The Paley Center for Media, which has locations in both New York and LA, dedicates itself to the preservation of television and radio history. Inside their vast archives of more than 120,000 television shows, commercials, and radio programs, there are thousands of important and funny programs waiting to be rediscovered by comedy nerds like you and me. Each week, this column will highlight a new gem waiting for you at the Paley Library to quietly laugh at. (Seriously, it’s a library, so keep it down.)
When it comes to comedy today, audiences are kind of spoiled. With podcasts, cable channels, video sites, and every other vehicle for media out there, you can cater your content to whatever your specific niche is. You like redneck jokes? Try out Larry the Cable Guy's Twitter feed. Prefer smart short films? Above Average is right over here. You like film analysis with a smattering of anti-comedy? Tim Heidecker has a podcast for you. Back in the days of only three TV networks, I hope you liked Bob Hope specials and whoever Johnny had on that night.
That's why Andy Kaufman is so interesting to me. The fact that this man was allowed to coexist in this world and managed to find his audience is so amazing. I'm not taking anything away from him when I say this; he was incredibly talented and had such a profoundly unique voice. But the odds against him succeeding, let alone landing a major role on the hot sitcom Taxi, doing a bunch of bits on the seminal years of Saturday Night Live, or getting his own 90 minute special on ABC, the focus of today's article, must have been infinitesimal.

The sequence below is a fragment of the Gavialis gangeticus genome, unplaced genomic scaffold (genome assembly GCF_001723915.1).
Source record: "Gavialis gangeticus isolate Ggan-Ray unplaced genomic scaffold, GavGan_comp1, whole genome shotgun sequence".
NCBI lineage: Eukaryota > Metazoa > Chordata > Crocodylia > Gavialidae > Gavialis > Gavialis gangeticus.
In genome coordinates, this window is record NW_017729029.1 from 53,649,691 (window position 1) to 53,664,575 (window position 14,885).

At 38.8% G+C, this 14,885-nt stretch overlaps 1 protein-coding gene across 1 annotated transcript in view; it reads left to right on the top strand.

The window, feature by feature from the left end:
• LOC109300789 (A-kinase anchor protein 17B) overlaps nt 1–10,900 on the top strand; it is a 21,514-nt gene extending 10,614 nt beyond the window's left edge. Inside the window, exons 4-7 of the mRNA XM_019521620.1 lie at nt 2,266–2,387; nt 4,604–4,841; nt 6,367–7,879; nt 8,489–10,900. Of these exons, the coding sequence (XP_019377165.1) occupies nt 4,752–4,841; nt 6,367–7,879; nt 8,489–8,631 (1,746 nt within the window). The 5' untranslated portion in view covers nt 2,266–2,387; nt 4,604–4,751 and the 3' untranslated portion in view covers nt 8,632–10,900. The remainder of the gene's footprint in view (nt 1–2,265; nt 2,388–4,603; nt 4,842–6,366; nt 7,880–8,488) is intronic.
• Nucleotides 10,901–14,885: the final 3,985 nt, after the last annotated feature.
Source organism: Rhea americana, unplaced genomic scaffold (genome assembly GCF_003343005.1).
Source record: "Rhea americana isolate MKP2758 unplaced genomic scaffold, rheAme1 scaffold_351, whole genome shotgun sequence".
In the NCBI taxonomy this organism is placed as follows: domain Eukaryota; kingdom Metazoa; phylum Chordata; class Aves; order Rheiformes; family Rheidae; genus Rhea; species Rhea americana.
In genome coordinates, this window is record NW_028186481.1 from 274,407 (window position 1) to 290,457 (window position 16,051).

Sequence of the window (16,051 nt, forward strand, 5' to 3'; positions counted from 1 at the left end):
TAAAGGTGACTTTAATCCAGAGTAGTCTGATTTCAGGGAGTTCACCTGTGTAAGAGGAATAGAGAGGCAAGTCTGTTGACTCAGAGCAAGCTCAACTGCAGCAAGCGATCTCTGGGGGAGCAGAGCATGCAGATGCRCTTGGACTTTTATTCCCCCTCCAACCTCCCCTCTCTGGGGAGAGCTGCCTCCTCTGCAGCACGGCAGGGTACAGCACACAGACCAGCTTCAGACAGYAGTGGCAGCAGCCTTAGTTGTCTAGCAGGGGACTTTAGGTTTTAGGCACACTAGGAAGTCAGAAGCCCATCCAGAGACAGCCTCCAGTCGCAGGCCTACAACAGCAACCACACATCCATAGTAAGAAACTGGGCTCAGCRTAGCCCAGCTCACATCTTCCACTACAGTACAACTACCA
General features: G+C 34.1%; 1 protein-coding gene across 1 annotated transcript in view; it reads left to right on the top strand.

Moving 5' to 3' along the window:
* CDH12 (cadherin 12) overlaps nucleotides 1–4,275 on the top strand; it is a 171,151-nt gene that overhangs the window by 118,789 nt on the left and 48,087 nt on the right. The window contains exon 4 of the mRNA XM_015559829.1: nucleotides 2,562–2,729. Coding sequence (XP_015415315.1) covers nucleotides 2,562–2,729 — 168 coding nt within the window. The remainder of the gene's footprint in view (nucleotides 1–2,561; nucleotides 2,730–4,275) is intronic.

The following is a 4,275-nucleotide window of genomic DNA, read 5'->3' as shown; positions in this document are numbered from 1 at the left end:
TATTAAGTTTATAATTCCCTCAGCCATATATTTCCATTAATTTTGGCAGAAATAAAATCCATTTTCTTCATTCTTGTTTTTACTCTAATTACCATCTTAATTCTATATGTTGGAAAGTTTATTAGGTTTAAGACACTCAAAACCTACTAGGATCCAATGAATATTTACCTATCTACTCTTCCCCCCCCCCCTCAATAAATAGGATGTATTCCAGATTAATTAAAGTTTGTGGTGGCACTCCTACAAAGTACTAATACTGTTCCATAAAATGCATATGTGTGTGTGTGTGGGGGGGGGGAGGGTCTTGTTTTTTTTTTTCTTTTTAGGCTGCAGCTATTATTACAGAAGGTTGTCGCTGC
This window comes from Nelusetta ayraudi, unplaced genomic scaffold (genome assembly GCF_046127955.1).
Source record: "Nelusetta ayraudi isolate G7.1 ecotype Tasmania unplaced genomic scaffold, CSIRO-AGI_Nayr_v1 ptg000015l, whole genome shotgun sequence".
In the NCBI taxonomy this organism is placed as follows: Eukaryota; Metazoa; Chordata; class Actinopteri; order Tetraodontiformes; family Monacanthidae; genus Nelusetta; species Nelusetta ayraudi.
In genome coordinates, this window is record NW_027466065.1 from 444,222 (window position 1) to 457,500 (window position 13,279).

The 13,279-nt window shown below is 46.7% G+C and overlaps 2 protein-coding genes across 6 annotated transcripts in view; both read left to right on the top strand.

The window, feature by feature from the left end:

The Andy Kaufman Special was taped in 1977 but didn't air until August 28, 1979 and takes the viewer into a world that is purely Andy's. It serves as a bit of a greatest hits, compiling many of his classic pieces into one arena, but also veers off into its own unique animal. The show opens with Andy as his Foreign Man character, speaking directly to the audience about how this special came to be in his heavily accented, broken English. "ABC gave me $50,000 to make a special. I was supposed to hire writers and guests, but I was so lazy. I did not do it. I went on vacation and now I don't have any money left. Just for this camera and this chair. …So we will just sit here like this for 90 minutes." Andy sits there nervously for a long beat and insists that this is true. There won't be any special tonight. He waits a little bit longer and then leans in a bit, confiding with the camera. "Now that we have lost the audience and only my friends are watching, I would like to show my special." And just like that, we've entered the world of Andy Kaufman. READ MORE